FRANKFURT (Reuters) -- Daimler CEO Dieter Zetsche said a desire to have better control over data security is one of the reasons Mercedes-Benz has joined a consortium of German automakers bidding for Nokia's high-definition mapping business.
In a call to discuss second-quarter financial results, Zetsche was asked whether he was concerned about hacker attacks on Mercedes cars.
"You can see from reading the papers that we are trying to acquire a platform together with our German competitors, to gain control over the platform which enables autonomous driving, for exactly these reasons," Zetsche said.
"We have the goal of designing security into the software."
Zetsche said the consortium, which consists of BMW, Audi and Mercedes, would seek to make the software available to third-party competitors if a bid for the Nokia business, HERE, is successful.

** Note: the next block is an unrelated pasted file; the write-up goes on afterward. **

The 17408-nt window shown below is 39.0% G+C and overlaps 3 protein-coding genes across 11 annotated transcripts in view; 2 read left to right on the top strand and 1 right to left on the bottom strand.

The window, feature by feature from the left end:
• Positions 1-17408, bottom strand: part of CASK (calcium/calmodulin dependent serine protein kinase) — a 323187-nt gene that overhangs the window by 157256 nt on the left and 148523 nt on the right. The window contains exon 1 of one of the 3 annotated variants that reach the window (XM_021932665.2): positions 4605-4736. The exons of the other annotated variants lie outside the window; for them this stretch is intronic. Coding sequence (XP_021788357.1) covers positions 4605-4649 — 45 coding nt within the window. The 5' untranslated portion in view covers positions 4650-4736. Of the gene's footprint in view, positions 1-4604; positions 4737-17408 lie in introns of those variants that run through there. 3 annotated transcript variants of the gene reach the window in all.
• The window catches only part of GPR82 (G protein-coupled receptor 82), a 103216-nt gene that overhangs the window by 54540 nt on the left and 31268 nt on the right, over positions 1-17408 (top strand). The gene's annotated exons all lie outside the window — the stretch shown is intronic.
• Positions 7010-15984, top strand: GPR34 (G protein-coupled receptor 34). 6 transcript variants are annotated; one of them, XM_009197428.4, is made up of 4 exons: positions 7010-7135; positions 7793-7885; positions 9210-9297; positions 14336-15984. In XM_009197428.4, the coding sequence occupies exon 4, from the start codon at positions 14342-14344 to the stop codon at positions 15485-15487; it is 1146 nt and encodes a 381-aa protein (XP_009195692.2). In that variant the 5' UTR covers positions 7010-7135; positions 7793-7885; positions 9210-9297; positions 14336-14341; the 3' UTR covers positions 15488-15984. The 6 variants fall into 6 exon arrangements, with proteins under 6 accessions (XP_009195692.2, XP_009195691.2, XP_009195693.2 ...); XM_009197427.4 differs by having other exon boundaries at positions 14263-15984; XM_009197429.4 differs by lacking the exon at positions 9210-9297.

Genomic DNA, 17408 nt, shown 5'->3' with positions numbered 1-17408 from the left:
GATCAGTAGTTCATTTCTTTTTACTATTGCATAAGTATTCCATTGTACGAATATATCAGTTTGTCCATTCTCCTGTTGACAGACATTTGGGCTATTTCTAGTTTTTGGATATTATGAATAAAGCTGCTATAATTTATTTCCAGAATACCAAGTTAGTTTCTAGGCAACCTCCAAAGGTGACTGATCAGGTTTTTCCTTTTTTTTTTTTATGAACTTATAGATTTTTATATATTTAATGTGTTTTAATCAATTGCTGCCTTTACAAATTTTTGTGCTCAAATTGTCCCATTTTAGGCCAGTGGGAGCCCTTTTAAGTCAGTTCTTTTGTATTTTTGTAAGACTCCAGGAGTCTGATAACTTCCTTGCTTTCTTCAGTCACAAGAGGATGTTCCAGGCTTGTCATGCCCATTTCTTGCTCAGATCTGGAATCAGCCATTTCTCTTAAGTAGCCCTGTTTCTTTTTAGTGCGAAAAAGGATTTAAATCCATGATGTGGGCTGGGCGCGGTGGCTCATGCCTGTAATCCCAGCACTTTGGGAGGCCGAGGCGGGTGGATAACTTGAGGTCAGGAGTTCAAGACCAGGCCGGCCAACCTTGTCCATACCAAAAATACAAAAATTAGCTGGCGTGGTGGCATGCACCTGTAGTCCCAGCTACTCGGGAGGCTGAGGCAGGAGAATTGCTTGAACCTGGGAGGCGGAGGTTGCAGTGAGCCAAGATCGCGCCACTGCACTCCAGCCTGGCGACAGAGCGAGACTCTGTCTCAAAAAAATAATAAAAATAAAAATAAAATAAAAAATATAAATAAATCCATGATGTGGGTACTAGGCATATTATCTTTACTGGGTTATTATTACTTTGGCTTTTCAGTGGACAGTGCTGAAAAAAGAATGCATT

Germany's premium carmakers are close to a deal to buy HERE for between 2.5 billion and 3 billion euros ($2.74 billion to $3.29 billion).
But a final agreement hinges on the question of who owns the patents for the technology that helps self-driving cars talk to mobile networks, two sources familiar with the deal told Reuters on Tuesday.
Earlier this week, a pair of veteran cybersecurity researchers showed they could use the Internet to turn off a car's engine as it drives, escalating the stakes in the debate about the safety of connected cars and trucks.